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Swollen rivers to create hazards downstream

  • Updated

The forecast calls for clearer skies, but the Lowcountry isn't out of the storm — at least not yet.

The threat of flooded rivers, impassable roads and inundated homes has increased in the days ahead due to swelling waters in the Midlands.

“While it may not be raining in the Lowcountry, the rivers that are coming to the Lowcountry are still rising,” warned John Shelton, chief of the hydrologic monitoring section of the U.S. Geological Survey's S.C. office.

At least 15 rivers and creeks across the state already are experiencing minor to major flooding, according to the federal Southeast River Forecast Center in Georgia. Those include the Edisto River, which poses the greatest local threat.

In West Columbia, the Congaree River crested Sunday evening at 126.9 feet, missing a 39-year-old record by a little more than half an inch. By late Sunday, the river's floodwaters started to recede.

The Congaree River flows downstream to its confluence with the Wateree River, where the Santee River forms. Water levels in the Santee River near Jamestown in Berkeley County surpassed 13.6 feet Monday afternoon, placing the river in the middle of a minor flood stage. But National Weather Service forecasters predict a combination of upstream flow and the weekend's heavy rainfall will cause the Santee to enter a moderate flood stage of 17 feet by early Wednesday.

“Everyone knows the water is going through Columbia now and it's only a matter of time before it heads that way,” said Pete Brooks, a spokesman for the S.C. Emergency Management Division. “Those (emergency preparedness) plans are taking place now.”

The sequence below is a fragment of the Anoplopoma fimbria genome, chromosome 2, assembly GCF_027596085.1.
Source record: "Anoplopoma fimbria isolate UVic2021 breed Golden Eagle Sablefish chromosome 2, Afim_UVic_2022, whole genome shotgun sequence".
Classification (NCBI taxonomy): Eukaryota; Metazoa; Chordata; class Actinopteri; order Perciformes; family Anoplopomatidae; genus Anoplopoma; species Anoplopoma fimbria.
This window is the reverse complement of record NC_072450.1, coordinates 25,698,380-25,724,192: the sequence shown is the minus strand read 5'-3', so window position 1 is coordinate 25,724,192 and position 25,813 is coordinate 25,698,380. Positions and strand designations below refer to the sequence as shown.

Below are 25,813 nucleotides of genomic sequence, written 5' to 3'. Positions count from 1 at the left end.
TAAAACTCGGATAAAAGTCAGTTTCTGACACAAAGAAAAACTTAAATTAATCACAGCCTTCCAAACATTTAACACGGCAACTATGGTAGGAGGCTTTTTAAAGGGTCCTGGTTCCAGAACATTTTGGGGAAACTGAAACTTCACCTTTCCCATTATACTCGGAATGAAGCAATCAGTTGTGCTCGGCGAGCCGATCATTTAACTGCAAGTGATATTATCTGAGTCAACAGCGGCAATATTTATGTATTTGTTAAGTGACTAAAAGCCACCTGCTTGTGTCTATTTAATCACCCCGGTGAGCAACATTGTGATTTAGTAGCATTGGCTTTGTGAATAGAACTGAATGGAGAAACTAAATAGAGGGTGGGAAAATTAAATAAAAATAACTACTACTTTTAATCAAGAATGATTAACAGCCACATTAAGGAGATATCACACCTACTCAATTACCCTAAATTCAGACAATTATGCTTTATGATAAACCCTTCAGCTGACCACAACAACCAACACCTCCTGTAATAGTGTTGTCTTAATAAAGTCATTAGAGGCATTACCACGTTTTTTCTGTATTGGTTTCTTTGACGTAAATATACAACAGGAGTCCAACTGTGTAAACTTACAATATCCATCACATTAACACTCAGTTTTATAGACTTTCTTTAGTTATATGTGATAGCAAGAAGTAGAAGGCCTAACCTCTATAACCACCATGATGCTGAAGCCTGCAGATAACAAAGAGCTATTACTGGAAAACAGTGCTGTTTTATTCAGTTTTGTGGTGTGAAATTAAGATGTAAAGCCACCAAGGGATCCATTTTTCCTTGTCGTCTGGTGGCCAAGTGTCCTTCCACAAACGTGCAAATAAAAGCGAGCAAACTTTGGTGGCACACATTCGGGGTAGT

Water will continue to slowly rise to 20.4 feet by Saturday morning, according to the forecast, flooding a smattering of homes on Harris Landing Road and Crow Hill Drive and part of Lawton Farm Lane. If water swells to 23 feet, numerous homes in the area will flood.

“It's too early to tell whether they'll get higher than that,” said National Weather Service meteorologist Ron Morales. “It looks pretty certain at this point it will probably go into moderate flood stage on Wednesday.”

On Sunday, Santee Cooper Power began a controlled release of water into the Santee River, a process known as “spilling,” in preparation for heavy inflow and to maintain appropriate water levels at Lake Marion. Mollie Gore, spokeswoman for the public utility, said spilling operations will continue until further notice.

The power company will continue to monitor the weather and lakes, dams and dikes. Gore said they don't expect any issues.

“Safety is our No. 1 concern,” Gore said.

In Orangeburg, the north fork of the Edisto entered a major flood stage late Sunday night, breaching 11.5 feet, inundating farmlands and lowlands along U.S. Highway 301 and large swaths of the city. The river peaked at 13.5 feet on Monday afternoon and is forecast to start receding early Tuesday.

Downstream from Orangeburg, the Edisto River near Givhans Ferry in Dorchester County entered a moderate flood stage of 12 feet Monday afternoon, making most homes on Happiness Lane accessible only by boat. Forecasters expect water to steadily rise past 15 feet and into a major flood stage by Thursday, inundating the entire plain between Canadys and Norman Landing and causing extensive damage to homes and cabins in the region.

The Rev. Roosevelt Geddis, a Givhans resident and retired pastor, said Monday night that he had only seen flooding close to this scale once in his 79 years, back in the late '60s or early '70s.

“I've never seen it like this before, and I'm the oldest one standing here now,” Geddis said.

Givhans residents said they knew that the water would only continue to rise as water coursed down from the Midlands. Standing on the shoulder of S.C. Highway 61 as they watched floodwaters swirl around Canaan United Methodist Church, some cast an eye across the road, where higher waters from nearby wetlands were lapping at the sides of mobile homes.

“I don't think anyone is prepared for this kind of flooding,” Geddis said.

Paul Bowers contributed to this report. Reach Deanna Pan at (843) 937-5764. Reach Melissa Boughton at (843) 937-5594.

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